ITEMS IN AFP WITH KEYWORD:
Gay, Lesbian, Bisexual, Transgender
Transgender persons often face substantial health care disparities and barriers to care. Find out how to establish a safe and welcoming environment for these patients, and get the information you need to decide whether to take an active role in their care by evaluating for gender dysphoria and managing hormone therapy, or an adjunctive role by monitoring well-being and providing referrals.
Gender-dysphoric/gender-incongruent persons require a safe and effective hormone regimen. These recommendations are an update to the clinical practice guideline on endocrine treatment of transsexual persons published in 2009 by the Endocrine Society.
Get tips for addressing barriers to care for women who have sex with women, how to obtain a culturally competent patient history, and which health conditions are more prevalent in this population.
Although the actual number may be higher, research estimates that approximately 700,000 Americans are transgender. Many in this population have inadequate insurance to cover appropriate health care. Primary care clinicians treat transgender patients in their practices, and although not every clinici...
Learn how to provide culturally competent, comprehensive health care that addresses mental health issues, immunizations, sexual practices, and screening for sexually transmitted infections.
Children and adolescents who are gay, lesbian, or bisexual, and those with gender nonconformity or gender discordance may be affected by negative attitudes, putting them at risk of certain mental health conditions. The American Academy of Child and Adolescent Psychiatry (AACAP) has released practice...
The health care of transgender persons has begun moving out of the shadows and into the spotlight; as transgender health care moves into the mainstream, primary care physicians will be increasingly called upon to provide compassionate and individualized care to this diverse community.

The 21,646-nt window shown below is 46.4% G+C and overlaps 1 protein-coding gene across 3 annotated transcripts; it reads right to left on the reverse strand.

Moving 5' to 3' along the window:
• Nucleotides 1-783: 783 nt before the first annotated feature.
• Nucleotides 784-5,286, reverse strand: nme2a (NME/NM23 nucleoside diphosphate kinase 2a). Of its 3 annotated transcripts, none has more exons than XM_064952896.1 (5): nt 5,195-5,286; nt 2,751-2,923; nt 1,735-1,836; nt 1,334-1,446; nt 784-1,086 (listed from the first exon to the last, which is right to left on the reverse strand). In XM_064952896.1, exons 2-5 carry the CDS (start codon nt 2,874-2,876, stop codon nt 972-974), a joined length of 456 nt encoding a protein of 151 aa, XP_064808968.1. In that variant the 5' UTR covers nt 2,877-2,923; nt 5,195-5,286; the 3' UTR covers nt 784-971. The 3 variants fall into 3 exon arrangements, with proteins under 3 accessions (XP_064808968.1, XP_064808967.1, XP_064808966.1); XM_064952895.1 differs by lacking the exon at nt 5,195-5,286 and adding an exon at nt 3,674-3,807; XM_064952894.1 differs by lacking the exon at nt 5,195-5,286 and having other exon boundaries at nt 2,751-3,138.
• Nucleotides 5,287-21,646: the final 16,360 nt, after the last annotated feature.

For the most part, lesbians and bisexual women face the same health issues as heterosexual women, but they often have difficulty accessing appropriate care. Physicians can improve care for lesbians and bisexual women by acknowledging the potential barriers to care (e.g., hesitancy of physicians to i...
Mar 15, 2005 Issue
Lymphogranuloma Venereum Among Men Who Have Sex With Men [Practice Guidelines]
Lymphogranuloma venereum (LGV) is a systemic, sexually transmitted disease (STD) caused by a variety of the bacterium Chlamydia trachomatis. A report on LGV is available from the Centers for Disease Control and Prevention (CDC).
Men who have sex with men often do not reveal their sexual practices or sexual orientation to their physician. Lack of disclosure from the patient, discomfort or inadequate training of the physician, perceived or real hostility from medical staff, and insufficient screening guidelines limit preventi...